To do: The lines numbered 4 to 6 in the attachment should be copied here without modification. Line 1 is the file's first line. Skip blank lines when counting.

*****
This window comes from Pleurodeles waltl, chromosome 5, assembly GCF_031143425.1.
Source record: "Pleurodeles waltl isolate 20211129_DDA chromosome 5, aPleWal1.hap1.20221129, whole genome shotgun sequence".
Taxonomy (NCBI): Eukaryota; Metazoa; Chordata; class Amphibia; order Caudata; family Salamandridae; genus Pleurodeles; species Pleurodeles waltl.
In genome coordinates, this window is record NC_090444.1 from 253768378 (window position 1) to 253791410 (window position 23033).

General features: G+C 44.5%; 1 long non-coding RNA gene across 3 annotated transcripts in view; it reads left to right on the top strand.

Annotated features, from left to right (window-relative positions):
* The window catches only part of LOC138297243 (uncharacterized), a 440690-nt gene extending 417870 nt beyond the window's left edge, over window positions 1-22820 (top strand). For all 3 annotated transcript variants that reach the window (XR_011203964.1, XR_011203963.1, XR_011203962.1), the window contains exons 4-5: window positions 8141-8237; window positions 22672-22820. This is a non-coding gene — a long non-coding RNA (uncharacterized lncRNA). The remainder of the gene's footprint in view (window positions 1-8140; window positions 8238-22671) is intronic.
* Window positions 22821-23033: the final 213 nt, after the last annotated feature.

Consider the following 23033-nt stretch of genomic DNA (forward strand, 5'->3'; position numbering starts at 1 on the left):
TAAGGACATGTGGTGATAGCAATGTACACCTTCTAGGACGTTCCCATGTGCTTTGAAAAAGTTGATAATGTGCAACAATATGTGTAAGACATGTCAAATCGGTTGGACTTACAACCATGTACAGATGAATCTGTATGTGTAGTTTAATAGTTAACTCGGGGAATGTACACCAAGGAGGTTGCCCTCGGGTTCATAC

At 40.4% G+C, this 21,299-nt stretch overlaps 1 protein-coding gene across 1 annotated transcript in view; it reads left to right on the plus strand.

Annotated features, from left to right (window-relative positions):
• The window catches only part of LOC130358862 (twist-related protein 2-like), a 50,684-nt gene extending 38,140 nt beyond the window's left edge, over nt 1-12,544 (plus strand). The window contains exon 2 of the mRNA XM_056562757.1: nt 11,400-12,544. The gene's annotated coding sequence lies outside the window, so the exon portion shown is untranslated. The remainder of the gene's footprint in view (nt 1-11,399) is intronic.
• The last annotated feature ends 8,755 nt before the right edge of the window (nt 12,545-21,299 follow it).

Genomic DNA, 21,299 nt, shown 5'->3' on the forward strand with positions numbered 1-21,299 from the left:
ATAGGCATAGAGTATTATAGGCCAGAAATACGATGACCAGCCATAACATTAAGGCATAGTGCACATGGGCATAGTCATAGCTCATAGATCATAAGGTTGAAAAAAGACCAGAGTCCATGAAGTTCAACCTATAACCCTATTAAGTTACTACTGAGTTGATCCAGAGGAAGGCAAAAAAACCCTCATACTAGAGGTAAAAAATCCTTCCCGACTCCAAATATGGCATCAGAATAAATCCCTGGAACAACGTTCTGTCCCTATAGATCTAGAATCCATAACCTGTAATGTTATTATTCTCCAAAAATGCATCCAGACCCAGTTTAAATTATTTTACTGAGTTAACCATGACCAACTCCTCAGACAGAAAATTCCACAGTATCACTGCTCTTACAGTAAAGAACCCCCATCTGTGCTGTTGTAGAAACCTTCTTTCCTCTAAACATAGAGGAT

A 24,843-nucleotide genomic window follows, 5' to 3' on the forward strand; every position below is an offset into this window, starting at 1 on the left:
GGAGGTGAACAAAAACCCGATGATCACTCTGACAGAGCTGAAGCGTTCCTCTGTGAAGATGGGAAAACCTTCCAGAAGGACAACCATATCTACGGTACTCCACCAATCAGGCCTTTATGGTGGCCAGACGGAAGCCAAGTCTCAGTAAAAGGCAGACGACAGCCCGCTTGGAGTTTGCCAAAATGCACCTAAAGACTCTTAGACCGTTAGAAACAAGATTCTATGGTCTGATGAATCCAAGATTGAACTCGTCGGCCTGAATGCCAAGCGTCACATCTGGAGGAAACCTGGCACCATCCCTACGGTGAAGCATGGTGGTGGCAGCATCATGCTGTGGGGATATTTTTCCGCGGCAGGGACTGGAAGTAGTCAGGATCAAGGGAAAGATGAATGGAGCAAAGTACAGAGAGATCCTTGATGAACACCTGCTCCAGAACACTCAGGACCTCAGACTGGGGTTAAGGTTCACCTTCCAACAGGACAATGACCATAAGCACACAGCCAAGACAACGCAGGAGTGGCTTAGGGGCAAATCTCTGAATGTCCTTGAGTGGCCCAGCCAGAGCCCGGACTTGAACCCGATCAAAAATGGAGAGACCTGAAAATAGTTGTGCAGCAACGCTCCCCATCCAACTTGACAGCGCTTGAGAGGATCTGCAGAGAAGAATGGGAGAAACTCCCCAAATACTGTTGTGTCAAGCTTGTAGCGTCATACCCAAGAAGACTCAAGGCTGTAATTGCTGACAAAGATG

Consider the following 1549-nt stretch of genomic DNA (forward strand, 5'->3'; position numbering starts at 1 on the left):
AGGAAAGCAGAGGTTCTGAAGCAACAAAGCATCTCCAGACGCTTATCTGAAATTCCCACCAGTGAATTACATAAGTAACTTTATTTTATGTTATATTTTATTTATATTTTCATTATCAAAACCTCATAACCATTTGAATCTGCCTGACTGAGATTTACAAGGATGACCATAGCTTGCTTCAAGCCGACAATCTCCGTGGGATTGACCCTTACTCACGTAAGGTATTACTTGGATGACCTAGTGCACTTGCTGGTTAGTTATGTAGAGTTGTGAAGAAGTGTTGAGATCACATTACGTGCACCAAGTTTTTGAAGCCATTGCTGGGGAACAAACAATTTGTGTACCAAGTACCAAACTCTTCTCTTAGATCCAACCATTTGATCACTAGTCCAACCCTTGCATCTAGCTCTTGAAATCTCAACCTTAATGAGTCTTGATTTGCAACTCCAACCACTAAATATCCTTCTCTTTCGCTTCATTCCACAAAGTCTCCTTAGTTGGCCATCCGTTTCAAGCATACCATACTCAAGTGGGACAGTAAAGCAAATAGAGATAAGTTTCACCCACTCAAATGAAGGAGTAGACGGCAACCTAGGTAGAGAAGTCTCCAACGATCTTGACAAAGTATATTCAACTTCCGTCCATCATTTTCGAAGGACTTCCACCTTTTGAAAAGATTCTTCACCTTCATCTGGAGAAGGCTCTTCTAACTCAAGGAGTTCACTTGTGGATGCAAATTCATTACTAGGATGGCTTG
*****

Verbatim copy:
In genome coordinates, this window is record NC_090444.1 from 253768378 (window position 1) to 253791410 (window position 23033).

General features: G+C 44.5%; 1 long non-coding RNA gene across 3 annotated transcripts in view; it reads left to right on the top strand.

Annotated features, from left to right (window-relative positions):